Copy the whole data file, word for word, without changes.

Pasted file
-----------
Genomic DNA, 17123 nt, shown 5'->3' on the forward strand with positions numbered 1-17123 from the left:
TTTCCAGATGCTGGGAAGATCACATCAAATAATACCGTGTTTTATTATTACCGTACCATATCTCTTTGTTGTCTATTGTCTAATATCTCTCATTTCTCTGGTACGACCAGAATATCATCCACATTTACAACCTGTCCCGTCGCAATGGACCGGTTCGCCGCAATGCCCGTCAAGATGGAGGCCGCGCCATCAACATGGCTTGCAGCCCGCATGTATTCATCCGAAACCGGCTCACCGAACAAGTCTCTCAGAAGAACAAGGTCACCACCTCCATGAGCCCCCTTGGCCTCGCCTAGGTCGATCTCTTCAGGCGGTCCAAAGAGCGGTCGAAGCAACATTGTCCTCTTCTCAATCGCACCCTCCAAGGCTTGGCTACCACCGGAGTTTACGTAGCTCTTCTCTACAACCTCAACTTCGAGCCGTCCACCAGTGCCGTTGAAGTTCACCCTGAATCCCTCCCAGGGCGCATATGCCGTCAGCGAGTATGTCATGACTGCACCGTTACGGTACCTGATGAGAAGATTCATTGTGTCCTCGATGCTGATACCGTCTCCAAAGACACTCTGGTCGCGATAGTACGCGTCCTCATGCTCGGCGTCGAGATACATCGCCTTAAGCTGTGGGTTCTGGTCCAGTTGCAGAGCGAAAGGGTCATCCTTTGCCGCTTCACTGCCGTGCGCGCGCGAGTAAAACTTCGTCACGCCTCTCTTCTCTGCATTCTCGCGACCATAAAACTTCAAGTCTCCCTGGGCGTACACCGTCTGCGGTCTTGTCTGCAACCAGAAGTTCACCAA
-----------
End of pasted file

Genomic DNA, 17123 nt, shown 5'->3' on the forward strand with positions numbered 1-17123 from the left:
TTTCCAGATGCTGGGAAGATCACATCAAATAATACCGTGTTTTATTATTACCGTACCATATCTCTTTGTTGTCTATTGTCTAATATCTCTCATTTCTCTGGTACGACCAGAATATCATCCACATTTACAACCTGTCCCGTCGCAATGGACCGGTTCGCCGCAATGCCCGTCAAGATGGAGGCCGCGCCATCAACATGGCTTGCAGCCCGCATGTATTCATCCGAAACCGGCTCACCGAACAAGTCTCTCAGAAGAACAAGGTCACCACCTCCATGAGCCCCCTTGGCCTCGCCTAGGTCGATCTCTTCAGGCGGTCCAAAGAGCGGTCGAAGCAACATTGTCCTCTTCTCAATCGCACCCTCCAAGGCTTGGCTACCACCGGAGTTTACGTAGCTCTTCTCTACAACCTCAACTTCGAGCCGTCCACCAGTGCCGTTGAAGTTCACCCTGAATCCCTCCCAGGGCGCATATGCCGTCAGCGAGTATGTCATGACTGCACCGTTACGGTACCTGATGAGAAGATTCATTGTGTCCTCGATGCTGATACCGTCTCCAAAGACACTCTGGTCGCGATAGTACGCGTCCTCATGCTCGGCGTCGAGATACATCGCCTTAAGCTGTGGGTTCTGGTCCAGTTGCAGAGCGAAAGGGTCATCCTTTGCCGCTTCACTGCCGTGCGCGCGCGAGTAAAACTTCGTCACGCCTCTCTTCTCTGCATTCTCGCGACCATAAAACTTCAAGTCTCCCTGGGCGTACACCGTCTGCGGTCTTGTCTGCAACCAGAAGTTCACCAA